Your Attention Please! Ignore this Message explores the cultural shift from public bells to private bells through Malcolm McCullough’s definition of the Ambient Commons. It is a reflection on how (and perhaps increasingly so) our sensory field comes from and refers to someplace else.
Ubiquitous cell phone alerts that reference bells were amplified in the gallery through ceiling speakers. Private alerts based on an individual’s schedule were played publicly. The installation Your Attention Please! Ignore this Message brings attention to the continued sounding of bells in the public square, despite major shifts in what we consider public and private and the blurring lines between the common digital and physical spaces we share.
SOUND AND COLOR: EXPLORING TIME AND PLACE ON THE LAKE CHAMPLAIN WATERFRONT
Artists: Jenn Karson, Matt Larson
When and Where
In April 2010 CiTu labs of the University of Paris held the first synchronized international event for The Art Collider. In Vermont, sound artist Jenn Karson and photographer Matt Larson participated from ECHO Lake Aquarium and Science Center in Burlington, Vermont. They contributed live sound and video streams from the Burlington Waterfront using max/MSP.
The Art Collider is an online platform that supports a collaborative creation of media art through a system of Peer-to-Peer and Artist-to-Artist production.
Sites in the Paris, Montreal, San Francisco, New York & Linz participated in the event.
Lake Champlain is a place of global history and natural beauty. Its cultural communities have included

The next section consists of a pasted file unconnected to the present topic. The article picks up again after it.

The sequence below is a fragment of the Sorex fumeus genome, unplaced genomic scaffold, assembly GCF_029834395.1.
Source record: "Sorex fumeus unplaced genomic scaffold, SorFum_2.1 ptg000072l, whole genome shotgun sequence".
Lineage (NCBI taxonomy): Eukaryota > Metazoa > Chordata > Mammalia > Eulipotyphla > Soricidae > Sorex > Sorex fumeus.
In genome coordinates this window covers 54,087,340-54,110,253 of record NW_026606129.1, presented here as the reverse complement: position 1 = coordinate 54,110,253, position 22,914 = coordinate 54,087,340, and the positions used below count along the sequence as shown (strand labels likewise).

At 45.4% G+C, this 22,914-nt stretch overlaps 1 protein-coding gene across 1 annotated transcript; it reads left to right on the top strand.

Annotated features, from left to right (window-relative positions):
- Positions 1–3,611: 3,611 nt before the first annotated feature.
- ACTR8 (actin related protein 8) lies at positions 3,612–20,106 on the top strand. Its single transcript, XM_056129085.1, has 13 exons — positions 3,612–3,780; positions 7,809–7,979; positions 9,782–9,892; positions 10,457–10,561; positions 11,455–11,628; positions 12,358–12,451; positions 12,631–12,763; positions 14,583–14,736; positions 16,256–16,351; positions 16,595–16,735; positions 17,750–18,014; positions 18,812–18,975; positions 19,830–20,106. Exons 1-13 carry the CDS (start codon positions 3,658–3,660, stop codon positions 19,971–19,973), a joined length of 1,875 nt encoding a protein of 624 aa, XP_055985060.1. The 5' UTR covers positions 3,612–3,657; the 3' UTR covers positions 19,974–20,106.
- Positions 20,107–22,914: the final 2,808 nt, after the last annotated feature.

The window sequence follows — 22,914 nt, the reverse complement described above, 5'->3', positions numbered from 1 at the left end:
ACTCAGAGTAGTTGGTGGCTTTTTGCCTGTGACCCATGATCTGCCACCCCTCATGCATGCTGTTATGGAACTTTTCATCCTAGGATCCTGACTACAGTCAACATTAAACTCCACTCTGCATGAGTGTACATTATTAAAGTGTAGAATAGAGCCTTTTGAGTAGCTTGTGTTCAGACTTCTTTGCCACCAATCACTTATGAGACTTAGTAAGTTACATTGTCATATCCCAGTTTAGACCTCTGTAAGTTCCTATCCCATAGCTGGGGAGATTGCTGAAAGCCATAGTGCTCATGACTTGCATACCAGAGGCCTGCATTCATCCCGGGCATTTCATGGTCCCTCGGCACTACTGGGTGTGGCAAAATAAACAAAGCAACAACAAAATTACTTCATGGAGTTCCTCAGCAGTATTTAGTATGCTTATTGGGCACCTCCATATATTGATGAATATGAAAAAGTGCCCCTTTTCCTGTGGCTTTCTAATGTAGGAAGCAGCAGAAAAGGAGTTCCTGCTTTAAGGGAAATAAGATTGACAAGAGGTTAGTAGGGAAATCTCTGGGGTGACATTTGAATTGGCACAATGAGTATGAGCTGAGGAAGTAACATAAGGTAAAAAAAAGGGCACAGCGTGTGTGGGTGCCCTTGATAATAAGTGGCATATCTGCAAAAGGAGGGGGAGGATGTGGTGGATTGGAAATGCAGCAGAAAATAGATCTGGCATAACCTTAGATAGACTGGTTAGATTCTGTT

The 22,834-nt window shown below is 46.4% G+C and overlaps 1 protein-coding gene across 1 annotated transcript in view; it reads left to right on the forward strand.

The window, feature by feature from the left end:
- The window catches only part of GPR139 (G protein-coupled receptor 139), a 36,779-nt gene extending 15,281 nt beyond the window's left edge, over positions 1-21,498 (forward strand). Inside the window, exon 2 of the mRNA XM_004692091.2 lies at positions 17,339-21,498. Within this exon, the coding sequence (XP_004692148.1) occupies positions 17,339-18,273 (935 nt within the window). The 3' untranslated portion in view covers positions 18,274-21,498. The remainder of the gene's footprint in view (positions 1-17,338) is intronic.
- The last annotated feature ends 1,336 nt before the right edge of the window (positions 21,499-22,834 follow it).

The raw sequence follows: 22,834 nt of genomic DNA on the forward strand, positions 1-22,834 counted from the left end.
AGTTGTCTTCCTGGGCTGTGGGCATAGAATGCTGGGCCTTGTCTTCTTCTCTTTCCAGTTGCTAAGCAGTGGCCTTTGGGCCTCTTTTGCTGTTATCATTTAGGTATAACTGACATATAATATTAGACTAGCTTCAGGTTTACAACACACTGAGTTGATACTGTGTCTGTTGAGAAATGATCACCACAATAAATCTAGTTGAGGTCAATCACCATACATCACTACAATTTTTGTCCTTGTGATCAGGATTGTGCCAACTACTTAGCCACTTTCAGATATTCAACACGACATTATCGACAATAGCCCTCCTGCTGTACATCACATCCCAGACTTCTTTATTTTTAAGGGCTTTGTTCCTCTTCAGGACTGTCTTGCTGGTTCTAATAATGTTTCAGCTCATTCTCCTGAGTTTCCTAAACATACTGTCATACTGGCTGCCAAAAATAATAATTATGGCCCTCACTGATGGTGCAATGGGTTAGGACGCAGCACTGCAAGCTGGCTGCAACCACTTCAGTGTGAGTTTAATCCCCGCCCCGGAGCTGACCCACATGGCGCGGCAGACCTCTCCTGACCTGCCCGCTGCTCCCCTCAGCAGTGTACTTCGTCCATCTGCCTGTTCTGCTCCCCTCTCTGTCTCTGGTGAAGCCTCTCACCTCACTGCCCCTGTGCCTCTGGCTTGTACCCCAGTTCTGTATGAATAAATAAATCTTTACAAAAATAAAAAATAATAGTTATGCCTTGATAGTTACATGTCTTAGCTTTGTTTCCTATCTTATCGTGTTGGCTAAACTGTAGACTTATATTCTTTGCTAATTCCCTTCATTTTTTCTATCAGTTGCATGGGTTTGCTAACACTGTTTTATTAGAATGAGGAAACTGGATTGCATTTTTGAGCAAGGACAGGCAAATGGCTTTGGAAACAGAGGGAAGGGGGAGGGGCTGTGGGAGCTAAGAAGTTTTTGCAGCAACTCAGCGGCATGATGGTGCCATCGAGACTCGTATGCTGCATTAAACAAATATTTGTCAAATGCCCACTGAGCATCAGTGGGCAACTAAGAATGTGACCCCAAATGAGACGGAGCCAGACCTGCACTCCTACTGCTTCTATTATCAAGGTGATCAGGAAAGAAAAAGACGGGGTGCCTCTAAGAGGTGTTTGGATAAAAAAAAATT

the native Abnaki, early French & British settlers. Presently Burlington is a place of
Asian and African refugee resettlement programs. Traffic from Burlington’s international airport is a dominant element of the Lake’s soundscape. Accompanying its cultural communities are its natural communities. Spring in Vermont is always a dynamic season, a combination of snowfall and snow melt, mud and ice, rain, sleet, sun and frost. It is a time when people and the animals who made their way south for the winter, return. Currently, the weather in the area is more turbulent than usual as the northeast region of the United States is experiencing record flooding and temperatures.
Sound and Color: Exploring Time and Place on the Lake Champlain Waterfront is an exploration of
these natures and cultures that are the Lake Champlain Waterfront.
SCORING THE STREETS OF NEW ORLEANS (sound)
NEW ORLEANS CITY SOUNDSCAPE (image)
When and Where
ETHNOGRAPHIC TERMINALIA NEW ORLEANS
DuMois Gallery, New Orleans
November 11 – December 3, 2010
Opening Reception: Friday, November 19
Image: New Orleans City Soundscape, 2010.
Fragments of song float from street corners and weave throughout
the open-air bars and restaurants that line Bourbon Street. For the
passerby, pieces of numerous songs are threaded into one melody.
Time signature is determined by the walker’s gate, notes by the chance
encounters with the sound events of the place, points on a map.
On December 31st, 2004 I walked through the French Quarter and down Bourbon Street recording the experience described above. Music, the sounds of busy streets and celebrations all became part of the recording. Using midi conversion, I translated the original eldrecording into digital data. The data now works as a master score, open to diverse interpretations.
In 2010 I’ve worked with this score to create the sound piece SCORING THE STREETS OF NEW ORLEANS and the image NEW ORLEANS CITY SOUNDSCAPE.
NAVIGTING THE BAY
When and Where:
San Francisco Art institute Courtyard
Navigating the Bay is a sound and projection installation that explores the complex systems of humans, animals and machines that rely and reside on the San Francisco Bay. A response to the 2007 Cosco Busan Oil Spill that was partly the fault of malfunctioning radar, the installation uses sound, projection, sensors, micro controllers and Max/MSP. The piece explores the progression of navigational technologies, channeling current sounds of the bay through historic San Francisco fog horn patterns.
When and Where:
Salon Pod traveled to cafés and small venues in Central and Northern Vermont in 2006. It was part of the South End Art Hop in 2005 and 2006.